“We’ve Just Come From Playing Wembley.”March 30, 2010
As we draw closer to April Fools’ Day, allow me to reminisce about great pranks of my past. I am a fair bit of a prankster, and I take great pride in elaborate and complex jokes that end in delicious reveals.
This one wasn’t like that. It just happened on its own, but it had one of the best payoffs I’ve ever seen.
It was sometime in 2000, several months after my near-fatal car accident. I know this because I was walking with a cane. It was a nice one, too; black-lacquered with a lapis lazuli inlay and silver fittings. I liked it because it was a little vampiric. But it was a necessity then and for a long time afterward.
Anyway, we were having a party at a friend’s house in a small town far from home, with about a dozen of us watching hockey, eating fried chicken hearts and drinking cheap beer. This is the sort of thing we did. Over the course of the evening, someone pulled out a cheap black wig, a short shaggy moptop, and I ended up wearing it. Backwards, if I recall correctly. I looked like someone from the Kinks circa 1966.
At the midnight hour, we adjourned to the country music bar down the road, where the locals took one look at us and spit out their tabacky. We were a motley bunch; One of the Patricks looked like the Fonz, and the other Patrick looked like that fat guy on Entourage. Mike was wearing his usual skinny black suit and big square black glasses, his hair sticking out in every direction. Natasha had blonde dreadlocks. Carrie had a corona of fire-red hair, and both ladies were dressed in a mix of what I would call medieval grunge rock. I was wearing jeans and a black duster coat, with the wig and a pair of huge sunglasses, carrying the cane. The locals were concerned.
We took over a corner table. Before too long, two young ladies of the tight-jeans-and-big-hair persuasion joined us, curious about who we were and why we looked so strange. And, for some reason, I started speaking in a ridiculous English accent.
- “My name is Nigel,” I said. “I’m the manager of this band and we’re here to rehearse for our Canadian tour.”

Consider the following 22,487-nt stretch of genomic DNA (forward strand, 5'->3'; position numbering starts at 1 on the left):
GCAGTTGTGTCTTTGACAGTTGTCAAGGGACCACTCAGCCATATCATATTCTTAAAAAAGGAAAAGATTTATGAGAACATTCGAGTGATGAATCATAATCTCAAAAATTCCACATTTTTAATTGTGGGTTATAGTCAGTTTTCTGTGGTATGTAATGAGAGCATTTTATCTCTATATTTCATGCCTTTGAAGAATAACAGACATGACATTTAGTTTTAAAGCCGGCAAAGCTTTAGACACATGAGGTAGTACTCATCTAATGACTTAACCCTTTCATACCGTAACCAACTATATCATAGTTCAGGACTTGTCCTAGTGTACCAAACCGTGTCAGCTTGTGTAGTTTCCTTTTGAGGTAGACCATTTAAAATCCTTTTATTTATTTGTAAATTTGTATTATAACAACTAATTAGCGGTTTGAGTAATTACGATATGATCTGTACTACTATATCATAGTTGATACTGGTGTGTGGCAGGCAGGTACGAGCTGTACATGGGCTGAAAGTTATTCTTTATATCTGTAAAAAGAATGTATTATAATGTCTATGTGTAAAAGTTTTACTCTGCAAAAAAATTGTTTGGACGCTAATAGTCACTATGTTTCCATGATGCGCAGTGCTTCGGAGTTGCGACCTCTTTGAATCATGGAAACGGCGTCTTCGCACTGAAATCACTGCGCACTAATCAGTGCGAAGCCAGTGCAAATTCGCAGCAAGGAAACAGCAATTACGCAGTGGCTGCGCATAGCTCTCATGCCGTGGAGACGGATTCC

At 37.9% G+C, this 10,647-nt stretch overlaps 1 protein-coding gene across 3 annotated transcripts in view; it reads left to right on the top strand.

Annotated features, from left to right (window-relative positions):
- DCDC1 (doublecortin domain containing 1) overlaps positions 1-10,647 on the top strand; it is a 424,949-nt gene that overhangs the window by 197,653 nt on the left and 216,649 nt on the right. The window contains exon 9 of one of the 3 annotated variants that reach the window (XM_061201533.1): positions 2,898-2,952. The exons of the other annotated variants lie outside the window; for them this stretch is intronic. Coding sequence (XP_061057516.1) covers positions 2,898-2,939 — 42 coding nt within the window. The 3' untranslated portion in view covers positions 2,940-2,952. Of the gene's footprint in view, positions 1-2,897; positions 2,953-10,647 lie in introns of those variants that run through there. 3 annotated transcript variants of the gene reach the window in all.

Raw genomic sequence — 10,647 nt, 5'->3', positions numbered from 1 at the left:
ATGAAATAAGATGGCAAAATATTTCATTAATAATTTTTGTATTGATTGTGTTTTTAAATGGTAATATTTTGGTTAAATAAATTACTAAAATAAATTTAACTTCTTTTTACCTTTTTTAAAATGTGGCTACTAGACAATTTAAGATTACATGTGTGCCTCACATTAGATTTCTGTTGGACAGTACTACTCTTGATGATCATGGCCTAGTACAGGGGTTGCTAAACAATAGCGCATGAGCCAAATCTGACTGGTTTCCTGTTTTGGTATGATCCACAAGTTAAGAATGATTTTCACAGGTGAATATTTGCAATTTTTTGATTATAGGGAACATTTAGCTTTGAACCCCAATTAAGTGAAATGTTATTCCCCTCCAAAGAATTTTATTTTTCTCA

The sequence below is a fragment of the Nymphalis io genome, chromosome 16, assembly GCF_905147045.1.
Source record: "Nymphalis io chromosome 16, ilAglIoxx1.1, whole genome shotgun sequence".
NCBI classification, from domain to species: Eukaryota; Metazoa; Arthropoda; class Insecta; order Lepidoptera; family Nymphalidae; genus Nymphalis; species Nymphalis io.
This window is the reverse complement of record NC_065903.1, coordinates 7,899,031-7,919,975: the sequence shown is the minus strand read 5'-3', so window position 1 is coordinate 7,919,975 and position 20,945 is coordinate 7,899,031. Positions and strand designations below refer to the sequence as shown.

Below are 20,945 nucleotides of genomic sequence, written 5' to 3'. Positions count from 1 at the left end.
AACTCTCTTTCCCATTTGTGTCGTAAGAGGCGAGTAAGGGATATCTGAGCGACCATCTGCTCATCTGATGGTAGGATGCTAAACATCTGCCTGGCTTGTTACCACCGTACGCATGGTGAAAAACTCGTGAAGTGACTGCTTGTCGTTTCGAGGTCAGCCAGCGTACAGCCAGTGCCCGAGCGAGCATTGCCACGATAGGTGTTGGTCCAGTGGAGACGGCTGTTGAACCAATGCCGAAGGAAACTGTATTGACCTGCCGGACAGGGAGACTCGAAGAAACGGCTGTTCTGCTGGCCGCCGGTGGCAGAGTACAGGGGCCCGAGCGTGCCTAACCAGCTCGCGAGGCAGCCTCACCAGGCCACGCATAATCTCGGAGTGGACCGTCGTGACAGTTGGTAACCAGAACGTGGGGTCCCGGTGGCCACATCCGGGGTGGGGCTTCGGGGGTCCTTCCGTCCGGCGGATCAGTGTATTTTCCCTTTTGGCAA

- “What band?” one of the Tammies asked. (Note: In this town, you could yell out “Hey, Tammy!” and at least three girls would answer “What?”)
- “They’re called The Rhythm Method,” I said. “We’ve just come from playing Wembley.” For some reason, I like to say “Wembley” when pretending to be English.
Now, these girls weren’t stupid. They figured out almost right away that I was putting them on, but everyone got into the joke and played along. This lasted about an hour, until it was time for us to hit the road. I said goodbye to the Tammies in grand pompous British style and off we went.
As we left, I stopped to visit the facilities. A huge farmboy followed me in, beer in hand. Here’s the conversation:
- “That’s a wig, right?”
- “Of course.” I knew better than to bullshit this guy.
- “I bet my buddies,” he said. “They dared me to ask you.” He was shy and young and not anywhere near as fearsome as he looked.
- “I have an idea,” I told him.
Cut to a couple of minutes later. I exited the bathroom, and the farmboy, who had left before me, stomped over, threw me against the wall and yanked the wig off my head, calling me “fag.” I responded by shoving him back. In moments, we were coming to blows in the barroom, his buddies leaping to their feet. My friends panicked. Mike waded in while Carrie and Natasha got ready to take them all on, because they were the toughest of us. Entourage Patrick grabbed a beer bottle off a table, swinging it like a machete.
The look on their faces when the farmboy and I ended up hugging and laughing made the whole thing worthwhile.
Later, we found Fonzie Patrick hiding in the parking lot.